up to this point in time anyways, that
Mr. Obama & Ms. Clinton
3 A.M. phone calls
from the wrong sides of their respective beds.
I have read from a variety of sources since this so-called "constitutional coup d'etat" occurred. My current position has not moved beyond my initial tentative impulses.
A correspondent on Beautiful Horizons, Tambopaxi, gives a succinct summation of my evolving thinking: S/He writes:
... I gotta go against conventional wisdom pronounced by all, including Obama (whom I support on most other things), the OAS ... et al, on the Honduran coup. References to rule of law, due process, and so on, are all well and good, and valid only so far as all parties to a given dispute are willing to adhere to said rules, processes, and so on. Zelaya violated several Constitutional articles expressly written to prevent his kind of referendum initiative. As well, he ignored Constitutional and legal actions taken by the Honduran Supreme Court, the Electoral Tribunal and the Congress there to force him to comply with the Constitution and the law. In short, Zelaya went rogue and went off the legal reservation in his push to keep himself in office. Absolutely no one, including the OAS, or the USG (Obama) can assert that Zelaya would have submitted himself to the due process of impeachment, which he certainly deserved. On the contrary, had the other branches of government been foolish enough to play by the rules that Zelaya flaunted, they would very soon have been subjugated to executive authority as has happened in Venezuela (and will happen soon in Ecuador, I'm afraid).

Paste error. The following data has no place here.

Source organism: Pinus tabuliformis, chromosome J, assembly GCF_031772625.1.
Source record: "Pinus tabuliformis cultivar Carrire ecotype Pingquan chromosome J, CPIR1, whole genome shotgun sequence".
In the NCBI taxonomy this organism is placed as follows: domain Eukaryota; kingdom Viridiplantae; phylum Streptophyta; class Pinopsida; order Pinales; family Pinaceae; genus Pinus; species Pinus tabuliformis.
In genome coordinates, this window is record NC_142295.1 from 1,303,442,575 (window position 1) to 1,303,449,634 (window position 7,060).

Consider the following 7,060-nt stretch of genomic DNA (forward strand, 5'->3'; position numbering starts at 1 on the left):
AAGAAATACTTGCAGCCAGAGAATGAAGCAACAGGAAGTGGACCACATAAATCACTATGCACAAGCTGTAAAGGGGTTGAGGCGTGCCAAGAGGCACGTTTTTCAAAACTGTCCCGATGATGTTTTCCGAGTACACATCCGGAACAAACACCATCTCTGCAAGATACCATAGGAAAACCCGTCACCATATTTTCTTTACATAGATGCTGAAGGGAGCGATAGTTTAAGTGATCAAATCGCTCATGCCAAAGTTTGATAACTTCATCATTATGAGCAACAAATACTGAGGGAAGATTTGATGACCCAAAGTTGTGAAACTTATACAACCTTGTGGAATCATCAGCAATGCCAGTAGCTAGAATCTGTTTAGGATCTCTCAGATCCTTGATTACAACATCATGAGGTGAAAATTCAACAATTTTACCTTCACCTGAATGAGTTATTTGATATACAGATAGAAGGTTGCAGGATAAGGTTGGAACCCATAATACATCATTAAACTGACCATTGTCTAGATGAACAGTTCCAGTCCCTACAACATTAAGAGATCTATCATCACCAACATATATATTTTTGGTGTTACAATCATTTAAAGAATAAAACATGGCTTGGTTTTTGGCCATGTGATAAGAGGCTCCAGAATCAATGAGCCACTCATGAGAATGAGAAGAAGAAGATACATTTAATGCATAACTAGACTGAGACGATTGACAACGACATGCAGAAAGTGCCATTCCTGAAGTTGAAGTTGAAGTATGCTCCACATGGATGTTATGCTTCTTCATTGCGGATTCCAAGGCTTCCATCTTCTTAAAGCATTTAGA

I lived in Honduras two times for a total of seven years. While I wouldn't qualify Honduran politicians as the most honest or visionary of their kind, I think they got it right this time in
- establishing rules to prevent Presidential dictatorships we see springing up elsewher in the region
- acting on those rules to try and head off Zelaya's move toward continuance (and almost assuredly consolidation) of power; and
- having the courage to act swiftly and decisively - and by exactly the same rules used by Zelaya - to get this rogue out of the country.
I read that Zelaya was Latin America's least popular leader. Only 25 percent of the nation supported him. Survey found that 67 percent of Hondurans would never vote for him again. A huge majority of the country -- including the two major political parties (including Zelaya's), the Christian churches, the other branches of government and the armed forces -- do not want him as president. People were agreed to put up with him until his term ran out and he left power in in January 2010. And then he pulls this so-called non-binding plebiscite to override his constitutional terms limits? With ballots flown in from Venezuela?
Come on, People!